Facts of the Case
Defendant was charged in connection with a series of bank thefts that were allegedly conducted by a group that was loosely organized and did not appear to have had a leader or hierarchy. The trial court refused to give defendant’s proposed instruction that the government was required to prove that the RICO enterprise had an ascertainable structural hierarchy distinct from the charged predicate acts. The trial court instead instructed the jury that an association of individuals without structural hierarchy could form an enterprise.
Did the House Committee’s investigation into Barenblatt’s affiliations with the Communist Party transgress his First Amendment protections which limit congressional inquiries?
“No. The Supreme Court held that, under RICO, the association between criminal enterprises must be shown to have a “structure,” but the relevant jury instructions need not spell out the precise elements which need be found. With Justice Samuel A. Alito writing for the majority and joined by Chief Justice John G. Roberts, and Justices Antonin G. Scalia, Anthony M. Kennedy, David H. Souter, Clarence Thomas, and Ruth Bader Ginsburg, the Court reasoned that a jury need not be instructed to find an “ascertainable structure” in order to find the association of enterprises because such instructions would be redundant as the jury is already tasked with finding the elements of a crime beyond a reasonable doubt from which it may infer a “structure” of criminal association.Justice John Paul Stevens dissented and was joined by Justice Stephen G. Breyer. He argued that Congress merely intended RICO to apply to “business-like entities,” and thus the majority’s ruling extended RICO liability far beyond Congress’ intent.”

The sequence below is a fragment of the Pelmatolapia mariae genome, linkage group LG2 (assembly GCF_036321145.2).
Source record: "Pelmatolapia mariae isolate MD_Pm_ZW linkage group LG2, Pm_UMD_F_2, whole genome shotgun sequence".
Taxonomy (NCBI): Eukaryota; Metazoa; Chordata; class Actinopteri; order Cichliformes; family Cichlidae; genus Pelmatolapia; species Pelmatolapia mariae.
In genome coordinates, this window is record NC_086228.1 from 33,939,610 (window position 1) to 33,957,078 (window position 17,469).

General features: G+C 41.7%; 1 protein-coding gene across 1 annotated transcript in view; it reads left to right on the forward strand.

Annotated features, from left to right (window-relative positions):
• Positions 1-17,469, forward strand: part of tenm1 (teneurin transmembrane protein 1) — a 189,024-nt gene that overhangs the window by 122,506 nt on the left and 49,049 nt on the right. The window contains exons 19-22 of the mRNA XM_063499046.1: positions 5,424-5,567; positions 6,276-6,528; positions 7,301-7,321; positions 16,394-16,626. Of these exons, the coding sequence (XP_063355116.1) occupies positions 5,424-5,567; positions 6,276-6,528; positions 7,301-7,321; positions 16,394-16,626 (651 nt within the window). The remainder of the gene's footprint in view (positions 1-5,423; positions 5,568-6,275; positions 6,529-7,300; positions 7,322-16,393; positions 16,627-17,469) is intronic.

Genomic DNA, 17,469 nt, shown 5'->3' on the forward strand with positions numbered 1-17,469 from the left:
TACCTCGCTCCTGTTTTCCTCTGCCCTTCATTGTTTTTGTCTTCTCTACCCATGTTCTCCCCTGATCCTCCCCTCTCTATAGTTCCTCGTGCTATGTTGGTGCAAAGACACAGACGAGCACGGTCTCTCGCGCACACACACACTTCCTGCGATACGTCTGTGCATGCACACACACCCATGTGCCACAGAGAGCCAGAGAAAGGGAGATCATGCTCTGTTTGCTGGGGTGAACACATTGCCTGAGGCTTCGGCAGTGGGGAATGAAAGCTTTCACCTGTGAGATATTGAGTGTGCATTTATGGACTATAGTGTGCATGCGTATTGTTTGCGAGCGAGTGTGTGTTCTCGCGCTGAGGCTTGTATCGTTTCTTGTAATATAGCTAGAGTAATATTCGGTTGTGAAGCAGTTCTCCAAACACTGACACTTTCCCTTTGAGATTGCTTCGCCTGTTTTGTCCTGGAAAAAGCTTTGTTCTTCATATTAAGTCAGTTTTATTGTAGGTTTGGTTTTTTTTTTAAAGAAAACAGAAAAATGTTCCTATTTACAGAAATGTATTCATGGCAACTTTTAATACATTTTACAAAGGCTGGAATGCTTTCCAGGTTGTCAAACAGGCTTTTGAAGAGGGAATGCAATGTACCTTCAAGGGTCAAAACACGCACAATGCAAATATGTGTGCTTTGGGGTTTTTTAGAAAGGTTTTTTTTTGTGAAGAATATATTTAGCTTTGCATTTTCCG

Citation: 556 US 938 (2009)
Granted: Oct 1, 2008
Argued: Jan 14, 2009
Decided: Jun 8, 2009
Case Brief: 2009